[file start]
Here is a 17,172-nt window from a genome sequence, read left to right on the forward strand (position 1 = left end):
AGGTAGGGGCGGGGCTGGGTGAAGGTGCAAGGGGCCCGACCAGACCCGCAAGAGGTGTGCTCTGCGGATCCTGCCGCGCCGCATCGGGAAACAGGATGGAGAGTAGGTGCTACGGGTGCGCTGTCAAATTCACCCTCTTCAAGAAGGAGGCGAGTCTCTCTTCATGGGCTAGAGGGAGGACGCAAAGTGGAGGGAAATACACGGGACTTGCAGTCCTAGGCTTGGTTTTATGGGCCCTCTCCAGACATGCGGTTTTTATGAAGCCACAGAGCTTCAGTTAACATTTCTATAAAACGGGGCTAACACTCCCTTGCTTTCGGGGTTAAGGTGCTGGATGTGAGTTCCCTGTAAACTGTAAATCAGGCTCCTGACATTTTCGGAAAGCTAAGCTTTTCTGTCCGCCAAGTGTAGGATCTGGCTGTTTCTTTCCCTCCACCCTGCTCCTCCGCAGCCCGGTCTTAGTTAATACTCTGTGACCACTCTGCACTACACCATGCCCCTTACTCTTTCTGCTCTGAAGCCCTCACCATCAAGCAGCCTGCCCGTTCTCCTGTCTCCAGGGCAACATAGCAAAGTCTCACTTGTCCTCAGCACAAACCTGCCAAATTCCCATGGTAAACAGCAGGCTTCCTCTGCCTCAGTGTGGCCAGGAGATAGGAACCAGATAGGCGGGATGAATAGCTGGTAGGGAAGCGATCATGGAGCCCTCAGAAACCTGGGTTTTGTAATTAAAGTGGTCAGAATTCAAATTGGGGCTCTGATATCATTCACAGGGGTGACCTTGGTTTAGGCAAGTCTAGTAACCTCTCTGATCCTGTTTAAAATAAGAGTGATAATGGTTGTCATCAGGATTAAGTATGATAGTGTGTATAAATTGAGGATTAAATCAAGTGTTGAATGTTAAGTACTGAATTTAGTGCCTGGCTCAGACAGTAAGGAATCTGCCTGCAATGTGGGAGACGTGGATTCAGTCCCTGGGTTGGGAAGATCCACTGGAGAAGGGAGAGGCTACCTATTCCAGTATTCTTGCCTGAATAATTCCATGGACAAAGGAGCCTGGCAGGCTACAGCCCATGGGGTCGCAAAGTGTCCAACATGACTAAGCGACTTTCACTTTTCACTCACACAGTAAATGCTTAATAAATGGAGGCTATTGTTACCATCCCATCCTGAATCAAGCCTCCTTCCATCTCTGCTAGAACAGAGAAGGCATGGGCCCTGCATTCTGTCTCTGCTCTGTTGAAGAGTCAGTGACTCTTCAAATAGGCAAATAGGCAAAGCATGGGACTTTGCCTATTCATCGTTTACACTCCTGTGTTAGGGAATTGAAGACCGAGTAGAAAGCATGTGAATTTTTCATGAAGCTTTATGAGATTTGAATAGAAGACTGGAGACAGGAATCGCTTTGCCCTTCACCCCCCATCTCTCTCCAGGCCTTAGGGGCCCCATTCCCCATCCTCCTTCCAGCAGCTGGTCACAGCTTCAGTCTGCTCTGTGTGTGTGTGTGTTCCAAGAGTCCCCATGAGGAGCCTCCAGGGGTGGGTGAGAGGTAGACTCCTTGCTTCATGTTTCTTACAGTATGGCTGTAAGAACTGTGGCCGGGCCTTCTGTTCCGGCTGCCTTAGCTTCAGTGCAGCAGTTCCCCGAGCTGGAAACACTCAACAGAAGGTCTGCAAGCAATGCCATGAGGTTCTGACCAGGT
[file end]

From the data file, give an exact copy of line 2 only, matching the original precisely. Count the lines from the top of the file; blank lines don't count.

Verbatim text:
AGGTAGGGGCGGGGCTGGGTGAAGGTGCAAGGGGCCCGACCAGACCCGCAAGAGGTGTGCTCTGCGGATCCTGCCGCGCCGCATCGGGAAACAGGATGGAGAGTAGGTGCTACGGGTGCGCTGTCAAATTCACCCTCTTCAAGAAGGAGGCGAGTCTCTCTTCATGGGCTAGAGGGAGGACGCAAAGTGGAGGGAAATACACGGGACTTGCAGTCCTAGGCTTGGTTTTATGGGCCCTCTCCAGACATGCGGTTTTTATGAAGCCACAGAGCTTCAGTTAACATTTCTATAAAACGGGGCTAACACTCCCTTGCTTTCGGGGTTAAGGTGCTGGATGTGAGTTCCCTGTAAACTGTAAATCAGGCTCCTGACATTTTCGGAAAGCTAAGCTTTTCTGTCCGCCAAGTGTAGGATCTGGCTGTTTCTTTCCCTCCACCCTGCTCCTCCGCAGCCCGGTCTTAGTTAATACTCTGTGACCACTCTGCACTACACCATGCCCCTTACTCTTTCTGCTCTGAAGCCCTCACCATCAAGCAGCCTGCCCGTTCTCCTGTCTCCAGGGCAACATAGCAAAGTCTCACTTGTCCTCAGCACAAACCTGCCAAATTCCCATGGTAAACAGCAGGCTTCCTCTGCCTCAGTGTGGCCAGGAGATAGGAACCAGATAGGCGGGATGAATAGCTGGTAGGGAAGCGATCATGGAGCCCTCAGAAACCTGGGTTTTGTAATTAAAGTGGTCAGAATTCAAATTGGGGCTCTGATATCATTCACAGGGGTGACCTTGGTTTAGGCAAGTCTAGTAACCTCTCTGATCCTGTTTAAAATAAGAGTGATAATGGTTGTCATCAGGATTAAGTATGATAGTGTGTATAAATTGAGGATTAAATCAAGTGTTGAATGTTAAGTACTGAATTTAGTGCCTGGCTCAGACAGTAAGGAATCTGCCTGCAATGTGGGAGACGTGGATTCAGTCCCTGGGTTGGGAAGATCCACTGGAGAAGGGAGAGGCTACCTATTCCAGTATTCTTGCCTGAATAATTCCATGGACAAAGGAGCCTGGCAGGCTACAGCCCATGGGGTCGCAAAGTGTCCAACATGACTAAGCGACTTTCACTTTTCACTCACACAGTAAATGCTTAATAAATGGAGGCTATTGTTACCATCCCATCCTGAATCAAGCCTCCTTCCATCTCTGCTAGAACAGAGAAGGCATGGGCCCTGCATTCTGTCTCTGCTCTGTTGAAGAGTCAGTGACTCTTCAAATAGGCAAATAGGCAAAGCATGGGACTTTGCCTATTCATCGTTTACACTCCTGTGTTAGGGAATTGAAGACCGAGTAGAAAGCATGTGAATTTTTCATGAAGCTTTATGAGATTTGAATAGAAGACTGGAGACAGGAATCGCTTTGCCCTTCACCCCCCATCTCTCTCCAGGCCTTAGGGGCCCCATTCCCCATCCTCCTTCCAGCAGCTGGTCACAGCTTCAGTCTGCTCTGTGTGTGTGTGTGTTCCAAGAGTCCCCATGAGGAGCCTCCAGGGGTGGGTGAGAGGTAGACTCCTTGCTTCATGTTTCTTACAGTATGGCTGTAAGAACTGTGGCCGGGCCTTCTGTTCCGGCTGCCTTAGCTTCAGTGCAGCAGTTCCCCGAGCTGGAAACACTCAACAGAAGGTCTGCAAGCAATGCCATGAGGTTCTGACCAGGT